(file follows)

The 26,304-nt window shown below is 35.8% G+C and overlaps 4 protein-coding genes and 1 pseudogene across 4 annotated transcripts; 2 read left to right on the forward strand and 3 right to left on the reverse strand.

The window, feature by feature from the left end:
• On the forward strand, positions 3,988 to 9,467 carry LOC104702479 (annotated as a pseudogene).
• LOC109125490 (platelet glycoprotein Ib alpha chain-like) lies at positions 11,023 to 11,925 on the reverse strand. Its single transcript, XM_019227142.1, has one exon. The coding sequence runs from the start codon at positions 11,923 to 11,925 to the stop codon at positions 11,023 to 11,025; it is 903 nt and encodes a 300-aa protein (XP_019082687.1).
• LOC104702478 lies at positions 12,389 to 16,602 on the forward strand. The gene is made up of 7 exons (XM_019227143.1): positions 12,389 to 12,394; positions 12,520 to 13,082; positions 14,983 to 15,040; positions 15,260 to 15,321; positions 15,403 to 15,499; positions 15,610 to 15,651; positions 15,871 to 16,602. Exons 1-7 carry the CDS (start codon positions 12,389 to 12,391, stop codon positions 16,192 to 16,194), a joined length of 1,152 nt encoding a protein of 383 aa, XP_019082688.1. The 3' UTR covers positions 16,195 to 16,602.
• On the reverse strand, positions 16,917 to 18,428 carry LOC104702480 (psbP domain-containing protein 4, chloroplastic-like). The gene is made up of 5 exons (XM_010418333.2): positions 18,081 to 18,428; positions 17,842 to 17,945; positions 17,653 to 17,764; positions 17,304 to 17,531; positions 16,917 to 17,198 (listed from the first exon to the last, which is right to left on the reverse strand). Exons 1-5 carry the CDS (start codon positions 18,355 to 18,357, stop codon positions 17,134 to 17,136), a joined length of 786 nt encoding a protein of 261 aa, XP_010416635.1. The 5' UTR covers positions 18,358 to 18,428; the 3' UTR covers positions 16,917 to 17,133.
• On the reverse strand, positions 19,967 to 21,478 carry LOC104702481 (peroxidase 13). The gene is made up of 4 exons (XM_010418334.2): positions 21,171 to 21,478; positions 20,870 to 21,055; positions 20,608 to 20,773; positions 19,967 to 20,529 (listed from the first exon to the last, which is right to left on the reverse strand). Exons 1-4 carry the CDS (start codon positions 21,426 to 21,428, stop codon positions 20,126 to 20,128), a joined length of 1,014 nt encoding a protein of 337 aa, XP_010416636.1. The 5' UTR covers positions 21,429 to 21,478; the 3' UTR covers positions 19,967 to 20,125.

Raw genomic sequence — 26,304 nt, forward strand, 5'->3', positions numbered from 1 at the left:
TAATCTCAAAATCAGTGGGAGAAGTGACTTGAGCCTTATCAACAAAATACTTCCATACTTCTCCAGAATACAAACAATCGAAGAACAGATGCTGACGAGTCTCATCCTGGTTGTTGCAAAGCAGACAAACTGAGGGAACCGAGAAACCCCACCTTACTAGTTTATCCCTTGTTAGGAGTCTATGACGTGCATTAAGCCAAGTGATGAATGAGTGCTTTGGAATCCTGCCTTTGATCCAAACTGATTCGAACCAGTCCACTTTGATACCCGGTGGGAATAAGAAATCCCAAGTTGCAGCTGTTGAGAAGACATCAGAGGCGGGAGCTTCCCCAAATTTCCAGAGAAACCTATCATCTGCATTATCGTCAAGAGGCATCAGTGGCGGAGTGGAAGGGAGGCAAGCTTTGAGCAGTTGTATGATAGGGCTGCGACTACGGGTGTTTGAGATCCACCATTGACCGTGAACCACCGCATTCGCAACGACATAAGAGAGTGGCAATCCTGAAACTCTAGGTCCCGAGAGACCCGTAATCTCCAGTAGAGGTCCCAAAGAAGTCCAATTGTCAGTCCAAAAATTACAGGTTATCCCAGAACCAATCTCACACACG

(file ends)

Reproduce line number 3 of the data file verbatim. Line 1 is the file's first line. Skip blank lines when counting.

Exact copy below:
• On the forward strand, positions 3,988 to 9,467 carry LOC104702479 (annotated as a pseudogene).